I think that’s in line with the idea that this is an apprenticeship… a way for someone to really become a city manager someday.

What trends, positive or negative, do you see from recent MPA grads?

I don’t know if there are any negatives that I can think of offhand, and I see a lot of positives. They’re coming out of the BYU program with great quantitative skills, the use of technology and software, in order to document and analyze data is really amazing. My current intern, Ben, has an amazing ability to analyze data by the use of Excel and other software, some of it I wasn’t familiar with. That’s one of the advances, obviously, since my time in grad school. I’m a technology dinosaur! But I can appreciate the value of it.

They’re probably better writers. The BYU program has a heavy emphasis on writing and that seems to be the case with the interns I’ve had. For the most part, they’re pretty good writers. They have a desire for public service. That’s always been there for those that go into an MPA program.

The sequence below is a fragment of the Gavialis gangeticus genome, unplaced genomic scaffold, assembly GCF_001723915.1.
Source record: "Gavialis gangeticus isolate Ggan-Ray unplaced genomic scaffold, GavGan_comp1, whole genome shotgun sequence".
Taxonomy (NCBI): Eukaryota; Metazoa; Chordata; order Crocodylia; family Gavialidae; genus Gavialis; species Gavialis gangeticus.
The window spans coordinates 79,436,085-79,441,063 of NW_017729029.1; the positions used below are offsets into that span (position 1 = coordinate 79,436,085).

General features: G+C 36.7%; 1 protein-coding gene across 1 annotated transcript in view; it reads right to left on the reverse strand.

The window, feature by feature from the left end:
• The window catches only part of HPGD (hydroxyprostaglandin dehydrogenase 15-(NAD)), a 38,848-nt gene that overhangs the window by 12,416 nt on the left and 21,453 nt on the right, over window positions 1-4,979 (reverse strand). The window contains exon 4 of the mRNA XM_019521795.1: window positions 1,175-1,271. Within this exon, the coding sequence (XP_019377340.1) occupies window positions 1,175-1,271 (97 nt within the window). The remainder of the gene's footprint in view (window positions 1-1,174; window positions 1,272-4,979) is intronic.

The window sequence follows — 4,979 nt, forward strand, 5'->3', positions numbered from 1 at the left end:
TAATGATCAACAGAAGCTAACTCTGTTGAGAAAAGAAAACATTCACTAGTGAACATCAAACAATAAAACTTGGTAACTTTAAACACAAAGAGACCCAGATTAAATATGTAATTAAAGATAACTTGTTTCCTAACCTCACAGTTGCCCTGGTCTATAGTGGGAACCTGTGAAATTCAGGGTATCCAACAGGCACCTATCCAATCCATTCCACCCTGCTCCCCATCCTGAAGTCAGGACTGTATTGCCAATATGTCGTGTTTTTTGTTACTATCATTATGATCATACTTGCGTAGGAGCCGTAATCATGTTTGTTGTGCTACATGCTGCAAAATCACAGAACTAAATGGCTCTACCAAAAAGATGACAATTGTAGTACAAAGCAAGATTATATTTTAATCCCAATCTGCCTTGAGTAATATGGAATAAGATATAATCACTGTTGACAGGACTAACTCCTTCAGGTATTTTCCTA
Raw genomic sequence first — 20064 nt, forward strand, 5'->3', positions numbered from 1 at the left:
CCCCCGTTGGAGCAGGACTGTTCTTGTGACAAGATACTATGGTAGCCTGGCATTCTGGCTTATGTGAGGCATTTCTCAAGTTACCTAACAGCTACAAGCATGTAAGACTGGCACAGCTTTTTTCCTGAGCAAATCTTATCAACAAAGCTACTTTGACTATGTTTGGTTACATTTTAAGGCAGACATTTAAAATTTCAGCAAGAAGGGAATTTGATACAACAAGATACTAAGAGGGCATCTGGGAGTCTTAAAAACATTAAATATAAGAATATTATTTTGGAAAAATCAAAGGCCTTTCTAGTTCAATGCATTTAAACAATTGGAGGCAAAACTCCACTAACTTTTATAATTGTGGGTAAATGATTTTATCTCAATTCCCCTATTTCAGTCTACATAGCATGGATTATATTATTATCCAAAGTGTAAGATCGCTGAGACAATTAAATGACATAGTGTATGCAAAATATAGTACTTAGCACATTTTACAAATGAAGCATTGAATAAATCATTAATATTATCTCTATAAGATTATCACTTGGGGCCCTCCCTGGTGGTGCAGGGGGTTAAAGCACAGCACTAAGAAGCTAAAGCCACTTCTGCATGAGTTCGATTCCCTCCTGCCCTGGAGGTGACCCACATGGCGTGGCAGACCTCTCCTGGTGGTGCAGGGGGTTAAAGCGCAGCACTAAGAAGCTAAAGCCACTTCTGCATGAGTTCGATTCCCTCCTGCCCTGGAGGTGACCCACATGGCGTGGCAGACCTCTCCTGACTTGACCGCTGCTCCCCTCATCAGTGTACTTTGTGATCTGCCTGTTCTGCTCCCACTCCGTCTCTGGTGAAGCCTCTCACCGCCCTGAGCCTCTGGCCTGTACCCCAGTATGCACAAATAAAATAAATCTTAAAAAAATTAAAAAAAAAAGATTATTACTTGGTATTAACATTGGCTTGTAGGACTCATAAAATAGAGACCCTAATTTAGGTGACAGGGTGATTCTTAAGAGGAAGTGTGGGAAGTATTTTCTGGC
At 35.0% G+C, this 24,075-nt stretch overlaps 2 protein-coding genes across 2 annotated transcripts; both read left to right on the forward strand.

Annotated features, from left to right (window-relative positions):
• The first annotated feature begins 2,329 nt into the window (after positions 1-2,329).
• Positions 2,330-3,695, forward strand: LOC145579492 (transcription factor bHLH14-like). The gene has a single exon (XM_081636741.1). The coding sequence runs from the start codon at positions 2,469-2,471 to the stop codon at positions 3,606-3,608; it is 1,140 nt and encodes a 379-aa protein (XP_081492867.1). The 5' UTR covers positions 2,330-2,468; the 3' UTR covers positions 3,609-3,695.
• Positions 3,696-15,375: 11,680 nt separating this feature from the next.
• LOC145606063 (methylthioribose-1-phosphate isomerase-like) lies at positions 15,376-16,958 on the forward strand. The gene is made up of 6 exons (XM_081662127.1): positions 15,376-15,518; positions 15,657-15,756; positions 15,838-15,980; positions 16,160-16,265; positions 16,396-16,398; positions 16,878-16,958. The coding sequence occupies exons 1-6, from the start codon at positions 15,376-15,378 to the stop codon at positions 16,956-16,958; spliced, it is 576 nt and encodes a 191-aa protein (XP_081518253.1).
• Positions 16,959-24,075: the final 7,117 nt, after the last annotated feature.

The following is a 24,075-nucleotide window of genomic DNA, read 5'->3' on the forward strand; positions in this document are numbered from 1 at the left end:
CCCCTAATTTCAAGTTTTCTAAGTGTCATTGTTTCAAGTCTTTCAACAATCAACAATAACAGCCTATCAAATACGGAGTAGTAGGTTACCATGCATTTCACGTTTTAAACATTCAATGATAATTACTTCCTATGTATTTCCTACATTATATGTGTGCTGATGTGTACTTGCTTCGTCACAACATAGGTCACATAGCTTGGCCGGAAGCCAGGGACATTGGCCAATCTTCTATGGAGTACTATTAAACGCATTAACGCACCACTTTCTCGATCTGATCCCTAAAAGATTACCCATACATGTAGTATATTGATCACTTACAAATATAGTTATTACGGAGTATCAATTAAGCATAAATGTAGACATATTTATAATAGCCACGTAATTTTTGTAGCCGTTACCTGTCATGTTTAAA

Negative trends? I don’t know. I can’t think of any off the top of my head. Regarding the interns I have had from BYU, the values they come out with are really well placed for public service.

Do you have any last thoughts for someone seeking their first job?

I had an inquiry from a student the other day. He was faced with the choice of continuing to be an intern with [another city] or taking an internal audit position with the [State] Department of Corrections. He was wondering “Which one will serve me best?” I didn’t give him an answer specifically, but [I said] “Here are the things you need to think about:

1. What kind of assignments will you get in that position which will relate to your future goal of city management?

2. Are you going to be exposed to subject matter that will be relevant?

3. Are you going to be able to use and refine skills that will be relevant to city management?”

If you can get all of those, that’s best. I was a performance auditor for the first five years of my career and I was exposed to some of the subject matter that I was ultimately going to see in city management. The assignments that I had included the Department of Administration and the Department of Transportation. But the skills I was required to use were even more valuable for later use in city management.